Penguin: What can schools and libraries do to ensure a successful appearance?
Nancy: It always helps if the students have read my books. There are currently 29 regular Katie Kazoo books and six super specials in print, so there are usually a large of number of kids who are familiar with Katie and her adventures. But the more the kids know about the characters, the more fun we can have with the performance and question portions of my school or bookstore visit.
Penguin:Do you enjoy traveling to other parts of the country for appearances?
Nancy: I love traveling. There's something so incredibly exciting about being in a new place and meeting interesting people. Manhattan's an amazing place to live, but it's really nice to leave once in a while. Traveling helps my writing tremendously, because everything I experience can be twisted, tweaked, and turned into something my characters experience along with me.
Penguin:Do you ever make appearances at more than one school in an area? Could schools and libraries from one area join together to bring you to their institution?
Nancy: Absolutely. In fact, in these days of budget cuts it's the only way many school districts can afford to have authors visit their schools. From my point of view, the more of my readers I can meet the happier I am. I love to talk to them. Actually, I love to talk in general, (being a stand-up comic was once on my endless list of things I wanted to be when I grew up) but I'm happiest when the conversation's about books and reading!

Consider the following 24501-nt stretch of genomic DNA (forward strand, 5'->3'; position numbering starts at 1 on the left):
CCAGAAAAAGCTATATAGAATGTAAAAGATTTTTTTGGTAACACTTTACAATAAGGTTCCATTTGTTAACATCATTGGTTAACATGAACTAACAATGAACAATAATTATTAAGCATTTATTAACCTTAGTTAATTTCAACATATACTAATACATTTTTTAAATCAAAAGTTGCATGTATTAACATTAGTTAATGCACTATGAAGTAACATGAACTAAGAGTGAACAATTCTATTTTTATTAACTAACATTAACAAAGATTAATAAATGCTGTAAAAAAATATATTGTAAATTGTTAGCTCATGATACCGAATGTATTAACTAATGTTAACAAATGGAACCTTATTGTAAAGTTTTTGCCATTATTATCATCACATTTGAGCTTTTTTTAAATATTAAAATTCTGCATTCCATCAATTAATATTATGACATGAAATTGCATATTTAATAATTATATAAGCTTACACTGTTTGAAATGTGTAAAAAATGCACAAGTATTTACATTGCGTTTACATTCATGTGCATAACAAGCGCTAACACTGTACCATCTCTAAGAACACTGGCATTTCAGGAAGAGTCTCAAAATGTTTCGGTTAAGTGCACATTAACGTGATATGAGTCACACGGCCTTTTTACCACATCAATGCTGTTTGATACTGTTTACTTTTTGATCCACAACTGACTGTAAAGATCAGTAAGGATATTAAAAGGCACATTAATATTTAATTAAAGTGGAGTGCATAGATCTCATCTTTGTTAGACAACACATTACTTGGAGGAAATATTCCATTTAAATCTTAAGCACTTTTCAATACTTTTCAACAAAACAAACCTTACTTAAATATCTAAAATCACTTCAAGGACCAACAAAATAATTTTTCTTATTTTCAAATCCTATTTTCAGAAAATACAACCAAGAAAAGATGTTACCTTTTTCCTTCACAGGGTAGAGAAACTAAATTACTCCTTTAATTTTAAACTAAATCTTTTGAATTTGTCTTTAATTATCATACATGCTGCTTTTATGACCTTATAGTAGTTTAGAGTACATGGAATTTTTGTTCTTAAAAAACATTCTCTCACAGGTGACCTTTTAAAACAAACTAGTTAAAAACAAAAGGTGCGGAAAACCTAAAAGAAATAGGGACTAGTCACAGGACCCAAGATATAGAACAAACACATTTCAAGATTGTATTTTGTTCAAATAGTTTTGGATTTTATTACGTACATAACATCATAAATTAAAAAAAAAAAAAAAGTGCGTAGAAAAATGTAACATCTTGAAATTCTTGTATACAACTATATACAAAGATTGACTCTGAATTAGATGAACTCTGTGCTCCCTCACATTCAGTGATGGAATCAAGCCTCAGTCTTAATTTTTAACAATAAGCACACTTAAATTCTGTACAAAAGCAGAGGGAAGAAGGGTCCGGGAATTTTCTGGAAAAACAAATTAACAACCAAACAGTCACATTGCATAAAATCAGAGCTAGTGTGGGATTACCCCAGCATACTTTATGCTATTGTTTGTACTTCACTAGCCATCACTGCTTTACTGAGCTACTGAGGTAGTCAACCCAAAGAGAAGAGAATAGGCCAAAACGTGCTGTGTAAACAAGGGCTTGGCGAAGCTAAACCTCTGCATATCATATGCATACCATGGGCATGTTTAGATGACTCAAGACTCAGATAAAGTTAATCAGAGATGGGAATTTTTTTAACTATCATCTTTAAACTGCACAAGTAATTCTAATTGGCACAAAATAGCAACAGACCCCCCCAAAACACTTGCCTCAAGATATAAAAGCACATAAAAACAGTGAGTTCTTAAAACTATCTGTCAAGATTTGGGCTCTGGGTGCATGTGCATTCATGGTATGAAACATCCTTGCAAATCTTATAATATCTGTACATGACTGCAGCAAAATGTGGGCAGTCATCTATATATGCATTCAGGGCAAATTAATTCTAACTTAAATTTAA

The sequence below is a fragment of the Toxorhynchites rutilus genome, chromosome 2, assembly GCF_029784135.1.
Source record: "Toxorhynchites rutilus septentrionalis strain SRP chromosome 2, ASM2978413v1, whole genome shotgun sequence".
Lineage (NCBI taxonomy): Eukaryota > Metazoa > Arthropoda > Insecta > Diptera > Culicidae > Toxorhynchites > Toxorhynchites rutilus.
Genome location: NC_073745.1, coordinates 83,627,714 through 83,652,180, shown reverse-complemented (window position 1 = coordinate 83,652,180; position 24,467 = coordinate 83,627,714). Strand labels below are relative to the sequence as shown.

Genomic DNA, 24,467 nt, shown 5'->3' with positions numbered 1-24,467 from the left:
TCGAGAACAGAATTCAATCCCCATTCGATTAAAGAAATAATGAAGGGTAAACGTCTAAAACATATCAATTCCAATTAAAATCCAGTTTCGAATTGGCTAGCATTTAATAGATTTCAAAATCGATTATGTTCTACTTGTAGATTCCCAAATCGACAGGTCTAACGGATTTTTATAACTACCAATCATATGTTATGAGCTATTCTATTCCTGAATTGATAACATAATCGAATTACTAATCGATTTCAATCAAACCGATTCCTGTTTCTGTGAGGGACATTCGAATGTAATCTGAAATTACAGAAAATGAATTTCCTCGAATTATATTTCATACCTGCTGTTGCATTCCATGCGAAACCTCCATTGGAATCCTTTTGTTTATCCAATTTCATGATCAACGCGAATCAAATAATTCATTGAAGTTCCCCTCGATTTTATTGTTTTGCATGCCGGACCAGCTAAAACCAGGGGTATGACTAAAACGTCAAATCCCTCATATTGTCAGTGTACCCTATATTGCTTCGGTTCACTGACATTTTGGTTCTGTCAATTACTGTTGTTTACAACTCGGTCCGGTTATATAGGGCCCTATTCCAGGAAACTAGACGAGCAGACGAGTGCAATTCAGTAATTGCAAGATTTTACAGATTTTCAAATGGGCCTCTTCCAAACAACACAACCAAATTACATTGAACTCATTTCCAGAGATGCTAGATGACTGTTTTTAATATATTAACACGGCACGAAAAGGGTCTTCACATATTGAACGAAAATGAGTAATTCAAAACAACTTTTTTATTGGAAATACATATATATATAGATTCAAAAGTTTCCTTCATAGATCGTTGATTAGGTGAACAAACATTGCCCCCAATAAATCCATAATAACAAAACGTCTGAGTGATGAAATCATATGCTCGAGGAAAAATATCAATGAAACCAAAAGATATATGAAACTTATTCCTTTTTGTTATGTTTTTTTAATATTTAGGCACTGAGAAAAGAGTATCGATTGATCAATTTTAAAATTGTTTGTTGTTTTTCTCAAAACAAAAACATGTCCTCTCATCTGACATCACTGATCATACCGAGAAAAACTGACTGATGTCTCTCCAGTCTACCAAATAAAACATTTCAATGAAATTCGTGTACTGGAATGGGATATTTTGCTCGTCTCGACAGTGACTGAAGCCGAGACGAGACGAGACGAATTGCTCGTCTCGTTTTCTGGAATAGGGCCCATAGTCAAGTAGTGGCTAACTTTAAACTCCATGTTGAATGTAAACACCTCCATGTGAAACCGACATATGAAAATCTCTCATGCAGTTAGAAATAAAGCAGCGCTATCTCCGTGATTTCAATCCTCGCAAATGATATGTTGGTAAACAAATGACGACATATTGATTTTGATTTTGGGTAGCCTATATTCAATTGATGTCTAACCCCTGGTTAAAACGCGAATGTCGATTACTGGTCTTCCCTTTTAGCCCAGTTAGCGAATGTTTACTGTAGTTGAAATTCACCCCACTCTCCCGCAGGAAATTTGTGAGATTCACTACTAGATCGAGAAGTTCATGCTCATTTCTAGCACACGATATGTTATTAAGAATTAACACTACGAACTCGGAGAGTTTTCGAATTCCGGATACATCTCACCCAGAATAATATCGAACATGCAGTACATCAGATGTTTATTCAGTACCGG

Penguin:What was your favorite/most interesting/most memorable appearance experience?
Nancy:I've had a lot of memorable moments since I started doing author appearances. I remember back when Katie Kazoo was a brand new series, I did an appearance here in Manhattan called The Great Read in the Park. I was convinced no one would be there, and I'd be on the stage with my bag of wigs and hats and scripts, reading to no one. But when I got there, there was a big crowd. Those kids stayed to the end of the presentation, got in line, and waited to have me sign their books. You would think that would be exciting enough. But the day just got better. Somewhere, around the middle of the line, was a girl and her mother. They had a stack of Katie Kazoo books for me to sign. The girl was very shy, and just kind of looked at me. Her mother explained that her daughter had always had a lot of difficulty with reading. On a whim, her mom had bought her the first Katie Kazoo book, Anyone But Me. At first she resisted reading it. But eventually she gave in because it had a funny cover and the chapters were short. And she got hooked! In fact, according to her mother, this girl had read all the books in the series, and was even trying to write her own Katie Kazoo story. You have no idea how incredibly proud that made me feel. Somehow my books had not only gotten a reluctant reader to open the pages of a book, they'd turned her into an author as well. I guess that's how teachers get to feel every day when they see their students making progress thanks to something they've said or done. But as an author I work in a vacuum, so moments like those are incredibly memorable and exciting. I like to think one day that girl will be making an author visit to a school and talking about the day she met her first real author in Bryant Park.